Tuesday, September 25, 2007

Ahmadinejad a Winner?




All politics is local. That motto--now a cliche--has long been attributed to Tip O'Neill, the onetime Democratic House Speaker. But that rule rules far beyond Tip's world of rough-and-ready Irish-American politics. Look at Mahmoud Ahmadinejad. The Iranian president took a few lumps today when he showed up to speak at Columbia University. Lee Bollinger, the school's president, began the event by slamming him on the obvious fronts: the denial of political freedom in Iran, Ahmadinejad's support of Holocaust denialism, his refusal to recognize Israel, Iran's support of groups that engage in terrorism, Iran's nuclear program, and Iran's involvement in Iraq. It's not often you see a college professor call a leader of a state an "uneducated" thug to his face.

During his presentation and the Q&A, Ahmadinejad didn't directly address most of the assault. He said what was expected: Iran does no wrong and wants peace with the United States. He also said that homosexuality does not exist in Iran, and he noted that Iran and the United States share something in common: capital punishment. He came across as crafty and self-justifying--the way most rulers of repressive regimes are. He got much of the Columbia audience on his side when he began his remarks by chastising Bollinger for displaying bad manners. In Iran, he noted, we would not invite someone to speak and then be so rude to him before he said anything. (But he did lose the crowd with his comments on homosexuality.)

Afterward, a bunch of journalists I know tried to determine if Ahmadinejad's performance would help or hurt neocons who'd like to see the Bush administration sock it to him before Bush leaves office. I'm not sure Ahmadinejad's visit will change that equation much one way or the other. But my hunch--as an unlicensed political handicapper--is that the appearance will help Ahmadinejad back home. His government is not popular these days. Petrol prices are high. The economy of Iran is lousy--and that's particularly bad news for a nation where something like 70 percent of the population is under the age of 30. How do you say "restive" in Persian?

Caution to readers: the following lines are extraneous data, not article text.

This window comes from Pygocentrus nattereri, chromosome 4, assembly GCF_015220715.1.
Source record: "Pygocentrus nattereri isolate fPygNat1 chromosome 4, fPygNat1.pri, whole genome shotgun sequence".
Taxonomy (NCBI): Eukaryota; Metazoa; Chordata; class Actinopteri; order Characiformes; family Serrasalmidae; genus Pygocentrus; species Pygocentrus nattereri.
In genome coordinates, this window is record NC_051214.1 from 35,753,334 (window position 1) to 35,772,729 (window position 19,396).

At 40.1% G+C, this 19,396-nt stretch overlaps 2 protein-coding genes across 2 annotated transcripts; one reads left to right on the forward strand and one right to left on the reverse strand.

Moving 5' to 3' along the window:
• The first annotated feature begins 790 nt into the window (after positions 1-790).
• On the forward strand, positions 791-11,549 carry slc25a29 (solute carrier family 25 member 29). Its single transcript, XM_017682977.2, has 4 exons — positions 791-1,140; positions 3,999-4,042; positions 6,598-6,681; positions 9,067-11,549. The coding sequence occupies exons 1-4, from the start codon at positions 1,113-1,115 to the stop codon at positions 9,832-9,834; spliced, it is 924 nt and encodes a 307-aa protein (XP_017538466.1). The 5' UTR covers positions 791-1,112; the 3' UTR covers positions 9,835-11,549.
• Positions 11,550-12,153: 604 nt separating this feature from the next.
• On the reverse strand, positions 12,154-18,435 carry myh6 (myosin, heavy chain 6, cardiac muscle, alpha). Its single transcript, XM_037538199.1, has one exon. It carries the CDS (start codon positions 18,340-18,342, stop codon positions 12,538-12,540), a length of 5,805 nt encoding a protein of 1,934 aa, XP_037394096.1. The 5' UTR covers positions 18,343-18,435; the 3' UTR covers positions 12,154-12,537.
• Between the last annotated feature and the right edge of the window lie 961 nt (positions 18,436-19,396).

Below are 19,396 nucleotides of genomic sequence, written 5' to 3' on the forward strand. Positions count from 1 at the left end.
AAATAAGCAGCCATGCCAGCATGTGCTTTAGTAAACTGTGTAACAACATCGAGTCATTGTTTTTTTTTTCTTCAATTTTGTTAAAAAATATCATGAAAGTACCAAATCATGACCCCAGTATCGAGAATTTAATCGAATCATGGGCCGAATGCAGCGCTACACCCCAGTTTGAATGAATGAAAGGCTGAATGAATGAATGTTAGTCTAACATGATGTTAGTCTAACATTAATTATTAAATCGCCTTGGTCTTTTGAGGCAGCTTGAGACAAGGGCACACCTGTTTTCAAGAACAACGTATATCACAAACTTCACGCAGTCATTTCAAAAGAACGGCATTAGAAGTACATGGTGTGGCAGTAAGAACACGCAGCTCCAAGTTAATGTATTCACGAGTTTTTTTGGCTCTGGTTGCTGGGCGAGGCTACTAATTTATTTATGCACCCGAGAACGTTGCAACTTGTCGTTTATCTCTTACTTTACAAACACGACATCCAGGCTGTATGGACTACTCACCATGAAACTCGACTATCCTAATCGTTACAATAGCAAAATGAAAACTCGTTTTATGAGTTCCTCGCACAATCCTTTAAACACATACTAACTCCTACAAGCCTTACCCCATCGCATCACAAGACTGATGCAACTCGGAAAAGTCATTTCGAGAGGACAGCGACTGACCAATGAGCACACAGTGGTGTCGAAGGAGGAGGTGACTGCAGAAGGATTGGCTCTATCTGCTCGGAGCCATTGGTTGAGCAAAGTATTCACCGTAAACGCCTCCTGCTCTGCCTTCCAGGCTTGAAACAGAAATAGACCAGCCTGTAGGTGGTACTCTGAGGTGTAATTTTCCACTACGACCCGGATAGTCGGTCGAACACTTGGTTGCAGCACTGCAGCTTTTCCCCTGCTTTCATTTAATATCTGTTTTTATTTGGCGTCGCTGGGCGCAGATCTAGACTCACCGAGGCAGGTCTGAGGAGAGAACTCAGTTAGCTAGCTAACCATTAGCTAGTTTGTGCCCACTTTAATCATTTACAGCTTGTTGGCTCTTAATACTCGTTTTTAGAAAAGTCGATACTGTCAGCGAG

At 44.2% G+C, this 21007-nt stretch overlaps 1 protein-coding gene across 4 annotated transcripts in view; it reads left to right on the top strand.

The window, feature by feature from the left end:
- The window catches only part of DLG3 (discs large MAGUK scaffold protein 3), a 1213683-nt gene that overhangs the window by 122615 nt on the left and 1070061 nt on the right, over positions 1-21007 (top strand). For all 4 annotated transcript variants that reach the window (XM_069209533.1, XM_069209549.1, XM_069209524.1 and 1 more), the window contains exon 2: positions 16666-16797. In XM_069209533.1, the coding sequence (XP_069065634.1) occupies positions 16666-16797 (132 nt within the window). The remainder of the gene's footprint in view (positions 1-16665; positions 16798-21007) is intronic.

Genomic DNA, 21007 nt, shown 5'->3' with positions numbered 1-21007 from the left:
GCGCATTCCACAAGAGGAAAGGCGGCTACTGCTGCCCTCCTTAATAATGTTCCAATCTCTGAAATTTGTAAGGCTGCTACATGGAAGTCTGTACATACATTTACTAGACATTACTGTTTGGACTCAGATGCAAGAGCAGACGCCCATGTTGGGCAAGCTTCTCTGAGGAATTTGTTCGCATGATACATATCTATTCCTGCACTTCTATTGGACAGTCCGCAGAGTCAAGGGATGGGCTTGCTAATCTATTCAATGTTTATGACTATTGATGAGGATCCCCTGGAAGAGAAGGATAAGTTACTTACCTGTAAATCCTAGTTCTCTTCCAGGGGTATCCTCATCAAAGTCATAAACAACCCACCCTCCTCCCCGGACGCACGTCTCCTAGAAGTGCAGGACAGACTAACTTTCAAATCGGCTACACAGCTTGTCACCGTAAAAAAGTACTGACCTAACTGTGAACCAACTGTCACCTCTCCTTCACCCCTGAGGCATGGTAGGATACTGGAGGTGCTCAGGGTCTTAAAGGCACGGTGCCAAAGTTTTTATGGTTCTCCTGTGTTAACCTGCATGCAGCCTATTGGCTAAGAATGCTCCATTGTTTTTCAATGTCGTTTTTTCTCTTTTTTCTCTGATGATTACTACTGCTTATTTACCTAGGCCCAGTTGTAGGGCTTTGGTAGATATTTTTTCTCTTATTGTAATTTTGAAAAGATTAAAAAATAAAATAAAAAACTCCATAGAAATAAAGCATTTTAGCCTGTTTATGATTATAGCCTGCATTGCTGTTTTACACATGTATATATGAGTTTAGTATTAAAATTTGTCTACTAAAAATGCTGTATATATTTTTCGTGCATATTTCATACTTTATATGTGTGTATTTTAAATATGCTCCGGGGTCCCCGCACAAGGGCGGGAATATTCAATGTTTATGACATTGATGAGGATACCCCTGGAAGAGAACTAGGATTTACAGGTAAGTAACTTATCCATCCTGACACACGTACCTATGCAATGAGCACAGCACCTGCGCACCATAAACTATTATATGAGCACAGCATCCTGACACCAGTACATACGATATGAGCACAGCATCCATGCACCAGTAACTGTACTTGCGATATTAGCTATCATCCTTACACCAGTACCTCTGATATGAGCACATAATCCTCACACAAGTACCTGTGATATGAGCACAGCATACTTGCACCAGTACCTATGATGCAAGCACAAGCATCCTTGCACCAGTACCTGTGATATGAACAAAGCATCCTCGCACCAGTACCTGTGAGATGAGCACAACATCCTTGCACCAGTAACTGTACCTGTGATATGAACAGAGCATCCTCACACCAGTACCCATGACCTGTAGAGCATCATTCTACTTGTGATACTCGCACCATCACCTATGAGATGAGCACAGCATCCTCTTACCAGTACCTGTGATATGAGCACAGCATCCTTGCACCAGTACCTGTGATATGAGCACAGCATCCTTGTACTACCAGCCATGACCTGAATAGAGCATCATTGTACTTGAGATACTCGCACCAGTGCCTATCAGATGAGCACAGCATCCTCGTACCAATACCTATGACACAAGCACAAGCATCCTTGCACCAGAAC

Though Americans might have a hard time comprehending this, there is still national pride in Iran. Which is why many Iranians apparently support the country's nuclear program. So I'm betting that by coming to America and standing up to (and holding his own with) the people who once overthrew the government of Iran (and then supported the brutal Shah for decades), Ahmadinejad will score points on the home front. Think of Rudy Giuliani bashing MoveOn; it's good for the base. And when things get tough, you really need your base. So his visit to Columbia might have been driven by his domestic political needs.



To tease this out further, if Ahmadinejad does garner a boost in Iran from his day in the big city, will that help him and fellow hard-liners in Tehran? I don't know. But it's worth pondering.

Ahmadinejad certainly lost the debate at Columbia on points. But that wasn't the issue for him. CNN's Bill Schneider used to do a feature called the "political play of the week." If he had to hand out such an award this Friday, I know who ought to receive it.

Posted by David Corn at September 25, 2007 12:05 AM